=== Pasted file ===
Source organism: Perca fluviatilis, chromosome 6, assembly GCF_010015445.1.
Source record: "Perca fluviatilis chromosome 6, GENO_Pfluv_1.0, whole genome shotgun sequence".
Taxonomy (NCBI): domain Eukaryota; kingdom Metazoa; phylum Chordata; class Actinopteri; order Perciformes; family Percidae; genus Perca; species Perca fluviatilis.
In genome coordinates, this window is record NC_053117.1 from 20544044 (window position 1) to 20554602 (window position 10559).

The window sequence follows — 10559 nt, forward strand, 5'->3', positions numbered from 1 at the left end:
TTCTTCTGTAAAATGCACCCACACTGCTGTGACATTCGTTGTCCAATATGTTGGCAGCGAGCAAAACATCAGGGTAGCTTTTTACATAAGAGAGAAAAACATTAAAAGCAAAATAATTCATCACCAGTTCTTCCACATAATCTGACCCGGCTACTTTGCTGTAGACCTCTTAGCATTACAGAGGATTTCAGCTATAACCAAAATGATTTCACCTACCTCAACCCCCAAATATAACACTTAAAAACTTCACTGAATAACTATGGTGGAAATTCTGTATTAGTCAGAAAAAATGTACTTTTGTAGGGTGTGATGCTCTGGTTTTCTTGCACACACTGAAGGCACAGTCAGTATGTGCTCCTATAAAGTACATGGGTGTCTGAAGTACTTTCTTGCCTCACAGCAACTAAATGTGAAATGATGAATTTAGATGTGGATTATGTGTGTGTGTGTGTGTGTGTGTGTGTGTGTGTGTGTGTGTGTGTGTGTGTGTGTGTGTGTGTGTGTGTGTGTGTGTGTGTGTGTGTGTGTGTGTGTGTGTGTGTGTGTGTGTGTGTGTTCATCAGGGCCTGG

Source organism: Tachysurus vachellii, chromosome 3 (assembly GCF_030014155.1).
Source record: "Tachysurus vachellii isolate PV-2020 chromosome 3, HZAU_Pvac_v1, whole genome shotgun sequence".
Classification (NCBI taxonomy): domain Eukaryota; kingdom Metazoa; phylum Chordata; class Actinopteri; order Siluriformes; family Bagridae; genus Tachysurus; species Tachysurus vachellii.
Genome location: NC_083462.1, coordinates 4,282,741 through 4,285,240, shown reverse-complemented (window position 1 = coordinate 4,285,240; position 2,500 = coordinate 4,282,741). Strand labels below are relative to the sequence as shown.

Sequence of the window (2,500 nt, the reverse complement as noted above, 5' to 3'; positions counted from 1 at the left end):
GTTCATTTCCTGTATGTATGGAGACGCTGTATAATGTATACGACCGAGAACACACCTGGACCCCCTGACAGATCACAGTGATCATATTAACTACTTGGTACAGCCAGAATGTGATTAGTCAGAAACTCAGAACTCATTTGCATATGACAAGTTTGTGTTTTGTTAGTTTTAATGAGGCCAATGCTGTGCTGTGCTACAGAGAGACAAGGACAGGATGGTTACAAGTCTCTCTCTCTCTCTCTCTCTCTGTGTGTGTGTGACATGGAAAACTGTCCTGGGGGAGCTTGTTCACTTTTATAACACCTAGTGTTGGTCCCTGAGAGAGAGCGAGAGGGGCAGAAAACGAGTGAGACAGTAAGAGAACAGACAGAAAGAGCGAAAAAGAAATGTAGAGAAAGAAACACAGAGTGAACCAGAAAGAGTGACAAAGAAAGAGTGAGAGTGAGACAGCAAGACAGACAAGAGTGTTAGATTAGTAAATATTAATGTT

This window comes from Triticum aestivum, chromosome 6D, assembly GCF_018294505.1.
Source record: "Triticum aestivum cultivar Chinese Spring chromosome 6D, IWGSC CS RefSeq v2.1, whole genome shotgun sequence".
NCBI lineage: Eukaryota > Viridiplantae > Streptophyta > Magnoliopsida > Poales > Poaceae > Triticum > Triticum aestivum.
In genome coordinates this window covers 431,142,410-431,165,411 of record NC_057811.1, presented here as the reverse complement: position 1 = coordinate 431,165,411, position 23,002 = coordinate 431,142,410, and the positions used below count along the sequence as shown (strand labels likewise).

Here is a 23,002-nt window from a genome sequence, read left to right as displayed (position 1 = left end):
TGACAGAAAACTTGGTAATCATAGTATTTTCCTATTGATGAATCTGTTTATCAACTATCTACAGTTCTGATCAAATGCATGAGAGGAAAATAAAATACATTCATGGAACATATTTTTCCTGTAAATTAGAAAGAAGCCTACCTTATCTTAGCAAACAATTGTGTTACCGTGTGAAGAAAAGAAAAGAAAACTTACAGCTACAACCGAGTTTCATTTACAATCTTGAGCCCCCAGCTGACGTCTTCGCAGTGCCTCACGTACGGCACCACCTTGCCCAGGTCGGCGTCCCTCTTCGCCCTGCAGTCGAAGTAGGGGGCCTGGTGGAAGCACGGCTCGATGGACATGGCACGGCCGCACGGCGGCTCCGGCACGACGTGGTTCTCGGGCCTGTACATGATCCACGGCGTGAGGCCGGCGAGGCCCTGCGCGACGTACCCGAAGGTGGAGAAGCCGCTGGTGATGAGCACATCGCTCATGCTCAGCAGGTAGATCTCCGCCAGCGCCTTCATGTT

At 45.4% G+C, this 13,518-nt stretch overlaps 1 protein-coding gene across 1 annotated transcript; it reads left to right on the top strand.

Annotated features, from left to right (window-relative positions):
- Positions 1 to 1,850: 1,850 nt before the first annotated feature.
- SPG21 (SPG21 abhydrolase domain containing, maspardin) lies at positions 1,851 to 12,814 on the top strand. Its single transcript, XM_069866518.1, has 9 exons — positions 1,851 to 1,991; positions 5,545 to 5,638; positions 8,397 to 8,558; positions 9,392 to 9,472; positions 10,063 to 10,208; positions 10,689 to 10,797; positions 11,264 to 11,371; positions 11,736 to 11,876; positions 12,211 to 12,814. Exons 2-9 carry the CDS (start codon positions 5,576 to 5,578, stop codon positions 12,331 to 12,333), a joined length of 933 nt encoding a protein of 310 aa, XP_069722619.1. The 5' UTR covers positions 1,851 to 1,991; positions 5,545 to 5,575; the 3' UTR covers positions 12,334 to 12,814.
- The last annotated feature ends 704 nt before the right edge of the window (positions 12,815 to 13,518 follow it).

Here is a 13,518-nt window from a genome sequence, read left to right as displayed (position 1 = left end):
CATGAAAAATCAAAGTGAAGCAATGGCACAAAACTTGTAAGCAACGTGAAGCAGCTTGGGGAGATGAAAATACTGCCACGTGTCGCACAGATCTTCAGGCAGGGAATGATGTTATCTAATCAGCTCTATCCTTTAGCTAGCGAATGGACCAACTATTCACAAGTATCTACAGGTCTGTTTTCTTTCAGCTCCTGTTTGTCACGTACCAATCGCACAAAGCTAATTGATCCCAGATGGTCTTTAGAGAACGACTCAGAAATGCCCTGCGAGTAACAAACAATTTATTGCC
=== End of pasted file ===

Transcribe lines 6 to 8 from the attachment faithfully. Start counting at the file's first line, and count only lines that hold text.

TTCTTCTGTAAAATGCACCCACACTGCTGTGACATTCGTTGTCCAATATGTTGGCAGCGAGCAAAACATCAGGGTAGCTTTTTACATAAGAGAGAAAAACATTAAAAGCAAAATAATTCATCACCAGTTCTTCCACATAATCTGACCCGGCTACTTTGCTGTAGACCTCTTAGCATTACAGAGGATTTCAGCTATAACCAAAATGATTTCACCTACCTCAACCCCCAAATATAACACTTAAAAACTTCACTGAATAACTATGGTGGAAATTCTGTATTAGTCAGAAAAAATGTACTTTTGTAGGGTGTGATGCTCTGGTTTTCTTGCACACACTGAAGGCACAGTCAGTATGTGCTCCTATAAAGTACATGGGTGTCTGAAGTACTTTCTTGCCTCACAGCAACTAAATGTGAAATGATGAATTTAGATGTGGATTATGTGTGTGTGTGTGTGTGTGTGTGTGTGTGTGTGTGTGTGTGTGTGTGTGTGTGTGTGTGTGTGTGTGTGTGTGTGTGTGTGTGTGTGTGTGTGTGTGTGTGTGTGTGTGTGTGTGTGTTCATCAGGGCCTGG

Source organism: Tachysurus vachellii, chromosome 3 (assembly GCF_030014155.1).
Source record: "Tachysurus vachellii isolate PV-2020 chromosome 3, HZAU_Pvac_v1, whole genome shotgun sequence".